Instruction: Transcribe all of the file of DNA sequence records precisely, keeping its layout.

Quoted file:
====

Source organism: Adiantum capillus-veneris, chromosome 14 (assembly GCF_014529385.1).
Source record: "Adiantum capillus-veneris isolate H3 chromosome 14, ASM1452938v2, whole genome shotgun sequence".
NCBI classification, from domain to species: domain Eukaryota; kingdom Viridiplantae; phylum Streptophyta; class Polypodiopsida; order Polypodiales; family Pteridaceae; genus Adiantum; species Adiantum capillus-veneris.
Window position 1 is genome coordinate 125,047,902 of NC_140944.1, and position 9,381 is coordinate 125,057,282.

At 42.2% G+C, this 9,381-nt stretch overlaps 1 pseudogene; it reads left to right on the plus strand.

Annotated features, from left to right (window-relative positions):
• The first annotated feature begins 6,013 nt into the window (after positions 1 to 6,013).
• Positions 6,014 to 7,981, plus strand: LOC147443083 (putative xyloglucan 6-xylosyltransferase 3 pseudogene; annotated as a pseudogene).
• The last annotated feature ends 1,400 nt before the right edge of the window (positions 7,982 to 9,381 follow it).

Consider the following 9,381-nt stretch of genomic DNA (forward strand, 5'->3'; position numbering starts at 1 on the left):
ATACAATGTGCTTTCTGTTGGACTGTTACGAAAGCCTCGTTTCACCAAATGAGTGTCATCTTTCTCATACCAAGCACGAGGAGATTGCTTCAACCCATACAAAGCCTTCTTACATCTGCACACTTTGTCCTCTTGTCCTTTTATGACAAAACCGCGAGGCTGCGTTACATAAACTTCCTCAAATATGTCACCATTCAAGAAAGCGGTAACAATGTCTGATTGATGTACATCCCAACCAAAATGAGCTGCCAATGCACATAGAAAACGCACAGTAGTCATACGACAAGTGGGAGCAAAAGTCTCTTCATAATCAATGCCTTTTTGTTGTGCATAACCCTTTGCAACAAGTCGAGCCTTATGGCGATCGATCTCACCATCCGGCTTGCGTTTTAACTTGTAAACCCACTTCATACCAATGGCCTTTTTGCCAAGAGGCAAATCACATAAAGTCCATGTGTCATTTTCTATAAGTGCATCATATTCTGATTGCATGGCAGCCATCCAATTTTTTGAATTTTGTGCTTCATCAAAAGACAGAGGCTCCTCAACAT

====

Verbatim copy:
Source organism: Adiantum capillus-veneris, chromosome 14 (assembly GCF_014529385.1).
Source record: "Adiantum capillus-veneris isolate H3 chromosome 14, ASM1452938v2, whole genome shotgun sequence".
NCBI classification, from domain to species: domain Eukaryota; kingdom Viridiplantae; phylum Streptophyta; class Polypodiopsida; order Polypodiales; family Pteridaceae; genus Adiantum; species Adiantum capillus-veneris.
Window position 1 is genome coordinate 125,047,902 of NC_140944.1, and position 9,381 is coordinate 125,057,282.

At 42.2% G+C, this 9,381-nt stretch overlaps 1 pseudogene; it reads left to right on the plus strand.

Annotated features, from left to right (window-relative positions):
• The first annotated feature begins 6,013 nt into the window (after positions 1 to 6,013).
• Positions 6,014 to 7,981, plus strand: LOC147443083 (putative xyloglucan 6-xylosyltransferase 3 pseudogene; annotated as a pseudogene).
• The last annotated feature ends 1,400 nt before the right edge of the window (positions 7,982 to 9,381 follow it).

Consider the following 9,381-nt stretch of genomic DNA (forward strand, 5'->3'; position numbering starts at 1 on the left):
ATACAATGTGCTTTCTGTTGGACTGTTACGAAAGCCTCGTTTCACCAAATGAGTGTCATCTTTCTCATACCAAGCACGAGGAGATTGCTTCAACCCATACAAAGCCTTCTTACATCTGCACACTTTGTCCTCTTGTCCTTTTATGACAAAACCGCGAGGCTGCGTTACATAAACTTCCTCAAATATGTCACCATTCAAGAAAGCGGTAACAATGTCTGATTGATGTACATCCCAACCAAAATGAGCTGCCAATGCACATAGAAAACGCACAGTAGTCATACGACAAGTGGGAGCAAAAGTCTCTTCATAATCAATGCCTTTTTGTTGTGCATAACCCTTTGCAACAAGTCGAGCCTTATGGCGATCGATCTCACCATCCGGCTTGCGTTTTAACTTGTAAACCCACTTCATACCAATGGCCTTTTTGCCAAGAGGCAAATCACATAAAGTCCATGTGTCATTTTCTATAAGTGCATCATATTCTGATTGCATGGCAGCCATCCAATTTTTTGAATTTTGTGCTTCATCAAAAGACAGAGGCTCCTCAACAT